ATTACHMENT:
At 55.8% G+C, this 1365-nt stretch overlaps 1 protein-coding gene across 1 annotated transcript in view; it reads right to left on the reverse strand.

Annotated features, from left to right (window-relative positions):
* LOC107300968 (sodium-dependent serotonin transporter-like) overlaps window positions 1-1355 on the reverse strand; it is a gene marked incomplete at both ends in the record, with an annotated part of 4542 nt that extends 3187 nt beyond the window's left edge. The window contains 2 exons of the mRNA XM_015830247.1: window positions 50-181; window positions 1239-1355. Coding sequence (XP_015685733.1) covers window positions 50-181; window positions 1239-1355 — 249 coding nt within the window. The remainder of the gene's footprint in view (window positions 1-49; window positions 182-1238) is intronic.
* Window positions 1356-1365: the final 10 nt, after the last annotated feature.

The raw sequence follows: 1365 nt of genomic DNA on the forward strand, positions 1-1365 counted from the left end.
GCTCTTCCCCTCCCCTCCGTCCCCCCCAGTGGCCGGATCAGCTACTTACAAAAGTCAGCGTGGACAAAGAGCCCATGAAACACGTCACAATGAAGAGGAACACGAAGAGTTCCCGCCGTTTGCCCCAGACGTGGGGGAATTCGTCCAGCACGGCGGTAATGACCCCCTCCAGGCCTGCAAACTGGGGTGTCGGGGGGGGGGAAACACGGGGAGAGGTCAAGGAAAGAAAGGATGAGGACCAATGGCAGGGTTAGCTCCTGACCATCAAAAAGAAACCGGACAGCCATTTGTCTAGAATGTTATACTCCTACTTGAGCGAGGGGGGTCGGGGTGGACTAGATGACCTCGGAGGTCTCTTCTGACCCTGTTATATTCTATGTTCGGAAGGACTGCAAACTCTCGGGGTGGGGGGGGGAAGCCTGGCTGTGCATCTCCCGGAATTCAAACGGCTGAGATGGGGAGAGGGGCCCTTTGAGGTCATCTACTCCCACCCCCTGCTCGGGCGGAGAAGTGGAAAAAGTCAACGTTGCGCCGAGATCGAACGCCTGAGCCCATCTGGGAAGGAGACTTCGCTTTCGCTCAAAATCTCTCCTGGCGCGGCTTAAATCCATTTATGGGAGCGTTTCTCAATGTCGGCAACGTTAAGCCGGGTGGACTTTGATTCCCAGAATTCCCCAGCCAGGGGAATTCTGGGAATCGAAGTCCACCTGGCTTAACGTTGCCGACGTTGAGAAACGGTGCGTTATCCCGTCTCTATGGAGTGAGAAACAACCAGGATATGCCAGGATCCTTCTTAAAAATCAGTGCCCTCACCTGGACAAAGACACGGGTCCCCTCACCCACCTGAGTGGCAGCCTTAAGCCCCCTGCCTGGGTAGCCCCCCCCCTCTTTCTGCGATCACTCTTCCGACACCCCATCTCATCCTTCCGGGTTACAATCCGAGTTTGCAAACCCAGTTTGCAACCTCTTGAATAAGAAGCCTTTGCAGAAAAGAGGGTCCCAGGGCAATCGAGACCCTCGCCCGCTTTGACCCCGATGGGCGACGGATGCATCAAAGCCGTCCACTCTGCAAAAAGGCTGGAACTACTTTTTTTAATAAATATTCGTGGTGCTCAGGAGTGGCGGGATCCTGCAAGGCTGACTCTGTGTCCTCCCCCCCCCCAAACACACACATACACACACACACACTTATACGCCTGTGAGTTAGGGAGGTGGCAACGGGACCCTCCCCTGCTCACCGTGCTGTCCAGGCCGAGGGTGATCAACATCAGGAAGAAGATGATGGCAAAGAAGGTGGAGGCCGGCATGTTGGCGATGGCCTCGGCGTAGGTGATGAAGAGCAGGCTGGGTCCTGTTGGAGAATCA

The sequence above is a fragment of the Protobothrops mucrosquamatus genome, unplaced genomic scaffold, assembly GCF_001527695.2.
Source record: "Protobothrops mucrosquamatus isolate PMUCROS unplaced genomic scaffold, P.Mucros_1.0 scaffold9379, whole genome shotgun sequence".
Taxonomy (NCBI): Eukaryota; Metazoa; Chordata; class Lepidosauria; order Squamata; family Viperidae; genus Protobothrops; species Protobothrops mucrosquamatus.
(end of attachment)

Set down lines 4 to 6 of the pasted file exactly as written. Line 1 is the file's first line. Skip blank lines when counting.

* Window positions 1356-1365: the final 10 nt, after the last annotated feature.

The raw sequence follows: 1365 nt of genomic DNA on the forward strand, positions 1-1365 counted from the left end.
GCTCTTCCCCTCCCCTCCGTCCCCCCCAGTGGCCGGATCAGCTACTTACAAAAGTCAGCGTGGACAAAGAGCCCATGAAACACGTCACAATGAAGAGGAACACGAAGAGTTCCCGCCGTTTGCCCCAGACGTGGGGGAATTCGTCCAGCACGGCGGTAATGACCCCCTCCAGGCCTGCAAACTGGGGTGTCGGGGGGGGGGAAACACGGGGAGAGGTCAAGGAAAGAAAGGATGAGGACCAATGGCAGGGTTAGCTCCTGACCATCAAAAAGAAACCGGACAGCCATTTGTCTAGAATGTTATACTCCTACTTGAGCGAGGGGGGTCGGGGTGGACTAGATGACCTCGGAGGTCTCTTCTGACCCTGTTATATTCTATGTTCGGAAGGACTGCAAACTCTCGGGGTGGGGGGGGGAAGCCTGGCTGTGCATCTCCCGGAATTCAAACGGCTGAGATGGGGAGAGGGGCCCTTTGAGGTCATCTACTCCCACCCCCTGCTCGGGCGGAGAAGTGGAAAAAGTCAACGTTGCGCCGAGATCGAACGCCTGAGCCCATCTGGGAAGGAGACTTCGCTTTCGCTCAAAATCTCTCCTGGCGCGGCTTAAATCCATTTATGGGAGCGTTTCTCAATGTCGGCAACGTTAAGCCGGGTGGACTTTGATTCCCAGAATTCCCCAGCCAGGGGAATTCTGGGAATCGAAGTCCACCTGGCTTAACGTTGCCGACGTTGAGAAACGGTGCGTTATCCCGTCTCTATGGAGTGAGAAACAACCAGGATATGCCAGGATCCTTCTTAAAAATCAGTGCCCTCACCTGGACAAAGACACGGGTCCCCTCACCCACCTGAGTGGCAGCCTTAAGCCCCCTGCCTGGGTAGCCCCCCCCCTCTTTCTGCGATCACTCTTCCGACACCCCATCTCATCCTTCCGGGTTACAATCCGAGTTTGCAAACCCAGTTTGCAACCTCTTGAATAAGAAGCCTTTGCAGAAAAGAGGGTCCCAGGGCAATCGAGACCCTCGCCCGCTTTGACCCCGATGGGCGACGGATGCATCAAAGCCGTCCACTCTGCAAAAAGGCTGGAACTACTTTTTTTAATAAATATTCGTGGTGCTCAGGAGTGGCGGGATCCTGCAAGGCTGACTCTGTGTCCTCCCCCCCCCCAAACACACACATACACACACACACACTTATACGCCTGTGAGTTAGGGAGGTGGCAACGGGACCCTCCCCTGCTCACCGTGCTGTCCAGGCCGAGGGTGATCAACATCAGGAAGAAGATGATGGCAAAGAAGGTGGAGGCCGGCATGTTGGCGATGGCCTCGGCGTAGGTGATGAAGAGCAGGCTGGGTCCTGTTGGAGAATCA